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TitleDevelopment and characterization of b-carotene microcapsules composed of starch and protein extract from Amaranth
Author(s)Coelho, Laylla M.
Gonçalves, Idalina
Ferreira, Paula
Coimbra, Manuel A.
Martins, J. T.
Pinheiro, A. C.
Vicente, A. A.
Issue date27-Jun-2017
CitationCoelho, L. M.; Gonçalves, I.; Ferreira, P.; Coimbra, M. A.; Martins, Joana T.; Pinheiro, Ana Cristina; Vicente, António A., Development and characterization of b-carotene microcapsules composed of starch and protein extract from Amaranth. The 19th Gums & Stabilisers for the Food Industry Conference: Hydrocolloid multifunctionality. No. 43, Berlin, Germany, June 27th - 30th, 2017.
Abstract(s)Studies that have explored the use of biopolymers of Amaranth as encapsulating materials for bioactive compounds1,2,3 demonstrate that it is possible to isolate and encapsulate bioactive compounds with Amaranth biopolymers. Therefore, the added value of Amaranth can be increased, evidenced and studied through the extraction of its compounds and the formation of microcapsules. The objective of this study was the evaluation of the ability of Amaranth biopolymers to microencapsulate a bioactive compound - -carotene. The microencapsulation was performed by spray drying4, and -carotene was added to the Amaranth (Amaranthus cruentus) starch or protein through a solution prepared at the ratio of 1:10 (polymer:-carotene) in corn oil (1 %). The microcapsules were characterized by mean diameter (volume%), particle size distribution, microcapsules morphology by epifluorescence microscopy, microstructure by scanning electron microscopy (SEM), Fourier Transform infrared spectroscopy (FT-IR) and by measuring encapsulation efficiency. Microcapsules exhibited an average size of 2.22 ± 1.84 m and 1.55 ± 1.12 m for microcapsules composed of Amaranth protein and Amaranth starch, respectively. The microscopy images of both microcapsules showed good sphericity and presence of fluorescence, which indicates good encapsulation capacity of -carotene. FT-IR results showed no differences between spectra of all samples, which indicates that there was no chemical bonding between the capsules and -carotene, but rather an entrapment of -carotene into starch and protein microparticles. The encapsulation efficiency was 71.29 % and 69.32 % for Amaranth starch and protein microcapsules, respectively. Therefore, it can be concluded that the biopolymers extracted from Amaranth can be considered good encapsulating agents for bioactive compounds, thus valorising their use in food formulations.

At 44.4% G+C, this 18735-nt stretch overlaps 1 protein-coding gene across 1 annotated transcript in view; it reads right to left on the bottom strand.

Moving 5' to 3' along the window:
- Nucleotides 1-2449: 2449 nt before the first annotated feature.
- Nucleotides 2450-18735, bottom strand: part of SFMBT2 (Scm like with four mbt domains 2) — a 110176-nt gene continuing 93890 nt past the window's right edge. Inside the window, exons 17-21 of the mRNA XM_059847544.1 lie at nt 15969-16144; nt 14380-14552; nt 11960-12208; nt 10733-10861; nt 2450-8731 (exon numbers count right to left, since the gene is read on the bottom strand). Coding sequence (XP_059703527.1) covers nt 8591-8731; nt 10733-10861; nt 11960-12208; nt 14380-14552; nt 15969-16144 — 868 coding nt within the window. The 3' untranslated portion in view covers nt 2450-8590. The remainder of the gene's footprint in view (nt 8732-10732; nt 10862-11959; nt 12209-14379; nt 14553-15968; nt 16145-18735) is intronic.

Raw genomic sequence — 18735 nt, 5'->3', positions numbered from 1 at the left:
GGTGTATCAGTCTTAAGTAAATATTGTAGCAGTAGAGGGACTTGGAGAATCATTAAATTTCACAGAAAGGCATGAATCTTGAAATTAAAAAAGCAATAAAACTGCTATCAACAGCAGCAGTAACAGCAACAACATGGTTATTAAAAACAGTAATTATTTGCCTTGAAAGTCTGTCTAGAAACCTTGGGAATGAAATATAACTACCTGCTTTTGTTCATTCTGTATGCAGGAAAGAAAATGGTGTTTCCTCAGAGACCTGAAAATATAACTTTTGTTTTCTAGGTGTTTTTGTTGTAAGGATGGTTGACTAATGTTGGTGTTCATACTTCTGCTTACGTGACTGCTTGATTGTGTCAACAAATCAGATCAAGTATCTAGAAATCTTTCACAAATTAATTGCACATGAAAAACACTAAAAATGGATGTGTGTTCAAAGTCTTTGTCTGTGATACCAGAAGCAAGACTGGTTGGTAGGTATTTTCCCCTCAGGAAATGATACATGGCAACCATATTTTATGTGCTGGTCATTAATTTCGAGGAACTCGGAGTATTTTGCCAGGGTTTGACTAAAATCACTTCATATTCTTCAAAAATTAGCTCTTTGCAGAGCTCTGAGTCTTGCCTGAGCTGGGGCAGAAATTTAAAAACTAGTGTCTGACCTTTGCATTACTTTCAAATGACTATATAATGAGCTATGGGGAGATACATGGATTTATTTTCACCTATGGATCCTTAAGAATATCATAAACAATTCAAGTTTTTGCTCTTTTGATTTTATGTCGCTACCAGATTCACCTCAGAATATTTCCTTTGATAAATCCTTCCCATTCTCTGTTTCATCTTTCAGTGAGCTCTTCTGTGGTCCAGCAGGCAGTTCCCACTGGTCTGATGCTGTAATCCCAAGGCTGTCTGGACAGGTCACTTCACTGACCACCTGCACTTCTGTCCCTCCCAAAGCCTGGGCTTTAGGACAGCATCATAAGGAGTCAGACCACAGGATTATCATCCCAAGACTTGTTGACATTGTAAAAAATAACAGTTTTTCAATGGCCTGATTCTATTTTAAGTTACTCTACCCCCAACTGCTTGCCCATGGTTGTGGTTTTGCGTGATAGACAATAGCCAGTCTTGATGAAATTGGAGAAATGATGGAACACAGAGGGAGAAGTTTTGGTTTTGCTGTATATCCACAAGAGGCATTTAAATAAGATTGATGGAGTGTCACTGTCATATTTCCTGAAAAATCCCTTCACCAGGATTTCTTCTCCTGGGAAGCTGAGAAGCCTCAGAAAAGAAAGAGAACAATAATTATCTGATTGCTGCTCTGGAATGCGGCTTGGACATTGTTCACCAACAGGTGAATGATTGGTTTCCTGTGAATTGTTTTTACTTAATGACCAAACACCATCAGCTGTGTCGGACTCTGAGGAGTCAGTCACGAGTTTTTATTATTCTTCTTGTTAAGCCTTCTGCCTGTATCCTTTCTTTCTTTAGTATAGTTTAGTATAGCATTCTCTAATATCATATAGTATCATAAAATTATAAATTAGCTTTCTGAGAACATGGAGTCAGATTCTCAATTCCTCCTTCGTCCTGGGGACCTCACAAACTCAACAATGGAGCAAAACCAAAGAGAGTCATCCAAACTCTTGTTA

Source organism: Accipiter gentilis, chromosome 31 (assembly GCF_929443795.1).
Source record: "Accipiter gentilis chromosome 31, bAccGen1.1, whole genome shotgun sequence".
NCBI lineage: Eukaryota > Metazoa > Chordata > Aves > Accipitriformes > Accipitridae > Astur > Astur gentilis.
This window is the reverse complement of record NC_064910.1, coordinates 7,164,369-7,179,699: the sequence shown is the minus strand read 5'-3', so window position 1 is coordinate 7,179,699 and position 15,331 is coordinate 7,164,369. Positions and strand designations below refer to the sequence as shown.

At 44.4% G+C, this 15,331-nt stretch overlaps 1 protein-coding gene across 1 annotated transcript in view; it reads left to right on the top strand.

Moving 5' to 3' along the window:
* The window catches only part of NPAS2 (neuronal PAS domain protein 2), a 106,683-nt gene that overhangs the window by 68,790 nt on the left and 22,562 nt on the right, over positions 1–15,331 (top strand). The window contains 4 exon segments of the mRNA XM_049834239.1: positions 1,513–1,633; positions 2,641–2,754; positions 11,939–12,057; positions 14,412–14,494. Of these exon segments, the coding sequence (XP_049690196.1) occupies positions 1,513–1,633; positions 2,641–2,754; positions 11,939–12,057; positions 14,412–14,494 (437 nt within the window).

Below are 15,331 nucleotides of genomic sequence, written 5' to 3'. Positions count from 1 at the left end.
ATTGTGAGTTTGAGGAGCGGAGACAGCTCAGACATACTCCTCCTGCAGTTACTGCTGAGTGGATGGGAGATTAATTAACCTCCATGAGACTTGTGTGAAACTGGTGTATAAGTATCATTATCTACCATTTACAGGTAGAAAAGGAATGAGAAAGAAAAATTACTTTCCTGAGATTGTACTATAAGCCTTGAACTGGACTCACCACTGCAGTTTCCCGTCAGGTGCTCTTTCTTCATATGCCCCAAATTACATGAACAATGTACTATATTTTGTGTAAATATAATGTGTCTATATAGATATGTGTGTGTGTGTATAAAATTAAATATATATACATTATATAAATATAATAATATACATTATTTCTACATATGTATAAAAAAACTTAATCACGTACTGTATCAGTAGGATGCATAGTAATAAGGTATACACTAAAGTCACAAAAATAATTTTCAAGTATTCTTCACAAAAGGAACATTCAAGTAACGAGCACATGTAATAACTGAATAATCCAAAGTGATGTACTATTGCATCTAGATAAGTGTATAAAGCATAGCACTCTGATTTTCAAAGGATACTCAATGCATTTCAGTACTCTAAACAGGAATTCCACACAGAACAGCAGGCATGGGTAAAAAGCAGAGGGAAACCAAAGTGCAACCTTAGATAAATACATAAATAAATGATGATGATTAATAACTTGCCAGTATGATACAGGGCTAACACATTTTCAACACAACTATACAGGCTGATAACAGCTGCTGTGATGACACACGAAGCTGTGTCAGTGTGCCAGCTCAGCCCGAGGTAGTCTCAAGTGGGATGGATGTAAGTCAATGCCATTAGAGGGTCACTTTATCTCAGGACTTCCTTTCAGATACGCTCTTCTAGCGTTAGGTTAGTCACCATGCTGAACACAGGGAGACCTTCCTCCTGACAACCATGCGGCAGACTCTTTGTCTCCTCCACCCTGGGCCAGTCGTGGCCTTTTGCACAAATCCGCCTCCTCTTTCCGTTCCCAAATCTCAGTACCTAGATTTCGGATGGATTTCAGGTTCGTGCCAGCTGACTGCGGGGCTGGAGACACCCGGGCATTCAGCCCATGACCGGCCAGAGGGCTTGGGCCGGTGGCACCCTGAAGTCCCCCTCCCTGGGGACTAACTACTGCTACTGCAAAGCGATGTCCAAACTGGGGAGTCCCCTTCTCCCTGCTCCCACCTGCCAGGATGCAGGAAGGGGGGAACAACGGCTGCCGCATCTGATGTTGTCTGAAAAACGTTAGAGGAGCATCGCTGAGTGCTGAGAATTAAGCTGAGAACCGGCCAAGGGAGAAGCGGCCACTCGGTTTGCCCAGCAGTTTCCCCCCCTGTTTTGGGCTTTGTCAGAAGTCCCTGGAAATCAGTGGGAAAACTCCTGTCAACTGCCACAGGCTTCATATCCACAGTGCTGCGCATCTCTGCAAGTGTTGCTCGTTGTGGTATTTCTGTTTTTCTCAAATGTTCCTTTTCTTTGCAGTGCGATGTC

DescriptionThe 19th Gums & Stabilisers for the Food Industry Conference: Hydrocolloid multifunctionality
Publisher version
AccessOpen access
Appears in Collections:CEB - Resumos em Livros de Atas / Abstracts in Proceedings

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